Skip to main content

Caleb Ewan's Sprint Position - Revealed through Kinesiology

Measure Saddle Tilt with The Leveler App Angle Finder

Instead of measuring saddle angle the old school way using a plumb line, download the Leveler App to make your life a lot easier.  It's simple to use, free and seems to be just as accurate as a $40 dedicated angle finder tool.

If you go to the Android Market aka. Google Play Store, search "angle finder" and download the Leveler app created by chkuentz.  In order to use the free version of this app, it will require you to download Adobe Air.  If this is a deal breaker, you can download Leveler Pro for $0.99 and avoid downloading Adobe Air.  It's still a lot less expensive than driving to and buying an angle finder at your local hardware store!

Ok, so it's not exactly a free app if accuracy is extremely important, which in this case it is.  Before using the app, you'll need to calibrate the phone on a level surface- the only way to be sure that you're calibrating it on a level surface is to use a bubble level.  If you don't have one, you'll need to buy one.. but most likely, you already have one sitting in your garage or tool box.  You'll notice that even on a counter top which appeared to be level, I needed to put two sheets of paper under the left side to level it out.  I could have probably used more.

After you've calibrated the phone, you can go ahead and use it to check the position of your saddle!  If you have a saddle with a varying slope like the Selle SMP Evolution, try to find the flattest part of the saddle to get the most accurate read out.  The key is to be able to produce repeatably accurate measurements.  Take note of where you placed the phone and measure the angle at least three times.  Most importantly, write down your measurements (with the date and some subjective notes about how the saddle position felt) so that when you decide to experiment with different angles, you remember where you left off.


Popular posts from this blog

Kinesiological Approach To Bike Fit: Cleat Position

CLEAT POSITION:  There are four types of adjustments which can be made to a cleat.
Fore/ Aft:  FORE:  Positioning the cleat forward allows the ankle to move more freely, allowing for a smoother pedal stroke.  The trade-off is that this requires more ankle stability, calf strength and puts the rider at risk of developing quad dominance.AFT:  This position limits ankle motion.  This provides added stability to the ankle, allowing the calves to rest, but makes the rider prone to bouncy pedal strokes.  When switching from a forward cleat position to a rearward position, a lower saddle position is needed to compensate for decreased plantarflexion.Lateral/ Medial:  The goal is to spread weight evenly across the foot side-to-side.LATERAL:  Shifts weight towards the outside of the foot (small toe side).MEDIAL:  Shifts more weight onto the medial side of the foot (big toe side).  Limits the maximum amount of external rotation available before the heel strikes the crank arm.Rotation:EXTERNAL:  S…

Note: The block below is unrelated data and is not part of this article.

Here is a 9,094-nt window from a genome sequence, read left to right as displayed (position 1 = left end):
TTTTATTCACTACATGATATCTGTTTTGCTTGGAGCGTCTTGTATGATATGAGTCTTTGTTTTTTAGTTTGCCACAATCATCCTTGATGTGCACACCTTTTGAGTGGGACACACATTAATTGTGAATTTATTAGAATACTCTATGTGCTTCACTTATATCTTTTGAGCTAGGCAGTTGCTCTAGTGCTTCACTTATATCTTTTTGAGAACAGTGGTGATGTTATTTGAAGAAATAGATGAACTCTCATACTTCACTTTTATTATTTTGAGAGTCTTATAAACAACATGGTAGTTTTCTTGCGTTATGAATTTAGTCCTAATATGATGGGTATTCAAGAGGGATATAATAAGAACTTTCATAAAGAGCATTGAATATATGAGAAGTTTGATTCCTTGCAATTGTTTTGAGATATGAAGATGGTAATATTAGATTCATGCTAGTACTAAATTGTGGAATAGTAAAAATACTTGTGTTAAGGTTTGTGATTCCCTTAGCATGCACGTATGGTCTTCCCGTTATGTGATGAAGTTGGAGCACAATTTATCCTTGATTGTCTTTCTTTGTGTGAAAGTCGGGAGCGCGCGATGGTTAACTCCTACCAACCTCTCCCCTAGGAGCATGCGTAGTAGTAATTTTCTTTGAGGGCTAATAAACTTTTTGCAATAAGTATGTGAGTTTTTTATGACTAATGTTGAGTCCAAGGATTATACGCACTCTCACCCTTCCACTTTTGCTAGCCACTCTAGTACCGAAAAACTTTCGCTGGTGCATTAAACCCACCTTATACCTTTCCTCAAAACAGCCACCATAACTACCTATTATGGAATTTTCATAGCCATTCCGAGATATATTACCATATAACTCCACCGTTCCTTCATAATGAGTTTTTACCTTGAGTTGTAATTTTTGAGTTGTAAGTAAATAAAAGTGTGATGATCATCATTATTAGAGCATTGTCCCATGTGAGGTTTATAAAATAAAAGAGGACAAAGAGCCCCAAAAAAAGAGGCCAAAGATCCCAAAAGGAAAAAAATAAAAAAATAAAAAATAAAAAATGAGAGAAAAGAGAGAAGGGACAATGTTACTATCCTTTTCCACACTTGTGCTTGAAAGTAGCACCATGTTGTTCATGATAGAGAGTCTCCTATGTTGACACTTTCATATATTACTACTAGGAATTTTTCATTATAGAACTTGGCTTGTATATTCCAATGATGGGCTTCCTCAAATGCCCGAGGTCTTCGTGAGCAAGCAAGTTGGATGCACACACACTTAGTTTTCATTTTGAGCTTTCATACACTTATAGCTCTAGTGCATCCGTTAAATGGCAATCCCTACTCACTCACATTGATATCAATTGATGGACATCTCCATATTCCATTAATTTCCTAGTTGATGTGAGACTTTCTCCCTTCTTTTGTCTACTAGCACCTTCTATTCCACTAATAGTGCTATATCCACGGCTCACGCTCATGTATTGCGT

How To Hold an Aero Position

There are climbs and then there are winds.  For many cyclists, riding into a strong wind can be more difficult than climbing, mostly because cyclists are required to reach a low aerodynamic position which can be uncomfortable, difficult or painful to hold.  Cyclists must demonstrate adequatehamstringandlower backflexibility to hold an aero position comfortably.  The flexibility needed to ride well in the wind can take time to develop, but with enough dedication and experience, anyone can become proficient at holding an aero position safely.  Here are some steps you can take to make holding an aero posture as comfortable as being on the hoods:

The worst thing a rider could do is force a low aero position and hope for the best.  With low back pain being one of the most frequent complaints among pros and recreational cyclist alike, the chances of long term pain- or injury-free riding are slim.  Develop the flexibility first, then shoot for the next lowest position yo…

Eagle Creek Park Cycling Grand Prix v2.0 - FIRST PLACE & FIRST PODIUM FINISH!

I can't even begin to describe how awesome it felt to have two dreams come true at once!  I always wondered what it would be like to be on the podium, but I never thought I had a chance at first place!

THE COURSE Below is a map of the course highlighted in blue.  It ran counterclockwise.  There were a few corners that stuck out to me.
Bottom right (corner #1):  This wasn't a very sharp corner, but the trees and brush made it difficult to see around it, so the group had a tendency to slow down and merge into a single line here.
Top right (corner #2):  This corner was very sharp, so oftentimes the group would merge into one or two pacelines, especially at higher speeds.
Top left (corner #3):  The inside half of this corner was covered by loose asphalt, so it wasn't an ideal or safe place to pass.  Pretty much everyone had to take a very awkward, wide line.  We could only fit about three abreast in this corner.
Bottom left (corner #4):  This was a very fast corner that led straigh…